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Building From the Ground Up (II) June 8, 2020

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“Form follows function – that has been misunderstood. Form and function should be one, joined in spiritual union.”

– Frank Lloyd Wright

 

Yoga is the Sanskrit word for union – and we could spend all day talking about what that means in a literal sense, let alone in a spiritual or metaphorical sense. But, let’s just focus on the spiritual for a moment. The 8-limb philosophy of yoga contains several references to a spiritual (or metaphysical) element. That is to say, there is an acknowledgement that people are more than bodies and more than minds. Furthermore, within that acknowledgement is the awareness that inherent in the mind-body connection is the “more,” whatever that means, and that the end goal of the philosophical practice is to be fully aware of not only the “more” but also of our connection to it. Simply put, the end goal can be defined as “spiritual union.”

Born today in 1867, Frank Lloyd Wright was an architect, interior designer, writer, and teacher who designed over 1,000 structures. Over 500 of his designs were actually built, 50 of which were private houses and ~10 of those houses (plus a gas station) are in Minnesota. Almost 60 of his designs were built in his birth state of Wisconsin. Wright believed in organic architecture, the idea that a building should be in harmony with nature/environment and humanity. He pioneered the Prairie School architecture movement in the late 19th / early 20th century and would not only design the structure, but also the furniture contained within the structure.

Wright’s work and work-philosophy is a great reminder to build from the ground up and also to consider how everything works together. We need the reminder, because, sometimes we forget our purpose. Sometimes we get so far into an idea or the development of a thing that we forget its original function. Sometimes we get so distracted by the form that we forget the original intention. And, this way of thinking can become such a habit that we may forget there was/is another way to work.

“Get in the habit of analysis – analysis will in time enable synthesis to become your habit of mind.”

 

– Frank Lloyd Wright

 

On a philosophical (and political) note, people all over the US – and especially here in the Twin Cities – are talking about scrapping something and starting over from scratch, versus fixing what exists. I’m not intending to weigh in here on my personal opinion regarding defunding versus reforming an existing part of our government and infrastructure. What I will say is that, both require considering the original blueprint. Also, as a whole, I think we are a society that is in the habit of building and engaging without analysis (which could be considered a type of mindfulness). To me, the question of defunding or reforming is moot if there’s no analysis or consideration of the underlying foundation – which is shaky at best. How do we, as a society, build from the ground up and build in harmony with humanity and our environment if we haven’t really considered the elements which make up our environment?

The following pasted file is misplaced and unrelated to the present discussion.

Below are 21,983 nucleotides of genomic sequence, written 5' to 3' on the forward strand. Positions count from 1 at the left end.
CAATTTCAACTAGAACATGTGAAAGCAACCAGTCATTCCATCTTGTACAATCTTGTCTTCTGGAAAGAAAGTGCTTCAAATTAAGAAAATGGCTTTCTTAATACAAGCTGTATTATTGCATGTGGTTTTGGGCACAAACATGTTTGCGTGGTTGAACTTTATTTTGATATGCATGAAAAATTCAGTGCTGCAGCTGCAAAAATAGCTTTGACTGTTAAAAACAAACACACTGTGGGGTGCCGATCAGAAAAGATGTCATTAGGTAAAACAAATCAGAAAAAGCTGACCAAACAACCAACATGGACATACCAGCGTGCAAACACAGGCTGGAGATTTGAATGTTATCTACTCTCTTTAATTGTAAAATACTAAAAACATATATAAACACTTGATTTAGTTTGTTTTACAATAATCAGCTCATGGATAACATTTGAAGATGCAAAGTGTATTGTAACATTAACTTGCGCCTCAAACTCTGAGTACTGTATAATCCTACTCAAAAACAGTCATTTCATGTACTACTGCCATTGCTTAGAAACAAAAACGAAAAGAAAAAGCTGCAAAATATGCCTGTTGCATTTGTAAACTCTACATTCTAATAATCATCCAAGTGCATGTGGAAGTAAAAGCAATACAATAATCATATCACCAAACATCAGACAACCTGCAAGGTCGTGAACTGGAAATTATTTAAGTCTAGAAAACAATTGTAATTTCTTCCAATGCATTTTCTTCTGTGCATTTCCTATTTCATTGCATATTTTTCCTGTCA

Frank Lloyd Wright conceived of a utopian America, which would be a reflection of (and reflected by) the architecture. Form and function would be one; people would live, work, play, and pray in harmony with one another and with their environment. The open format of the structures would allow for interaction between family members, even as they engaged in their own pursuits. He called this concept of America “Usonia,” which is very close to the Esperanto name for the United States. (Esperanto being the language L. L. Zamenhof created in order for the world to have a shared language, which he believed would lead to a more unified society.) While Wright’s Usonian designs still influence home and workspace designs to this day, he couldn’t seem to maintain an idyllic home life for himself and his family, let alone idyllic professional relationships.

“Space is the breath of art.”

 

– Frank Lloyd Wright

 

Let’s breathe together and build (each pose and every sequence) from the ground up. If it’s possible, please join me on the virtual mat today (Monday, June 8th) at 5:30 PM for a 75-minute yoga practice on Zoom.

This is a 75-minute Common Ground Meditation Center practice that, in the spirit of generosity (dana), is freely given and freely received. You can use the link from the “Class Schedules” calendar if you run into any problems checking into the class. You can request an audio recording of this practice via a comment below.

If you are able to support the center and its teachings, please do so as your heart moves you. (NOTE: You can donate even if you are “attending” my other practices, or you can purchase class(es). Donations are tax deductible, class purchases are not necessarily.)

There is no playlist for the Common Ground practices.

[Here’s a previous post on building a practice from the ground up. Please note that we have continued this tradition on Saturdays, but are in a different phase. You are free to join us.]

 

#### MAKE ANALYSIS A HABIT ####

 

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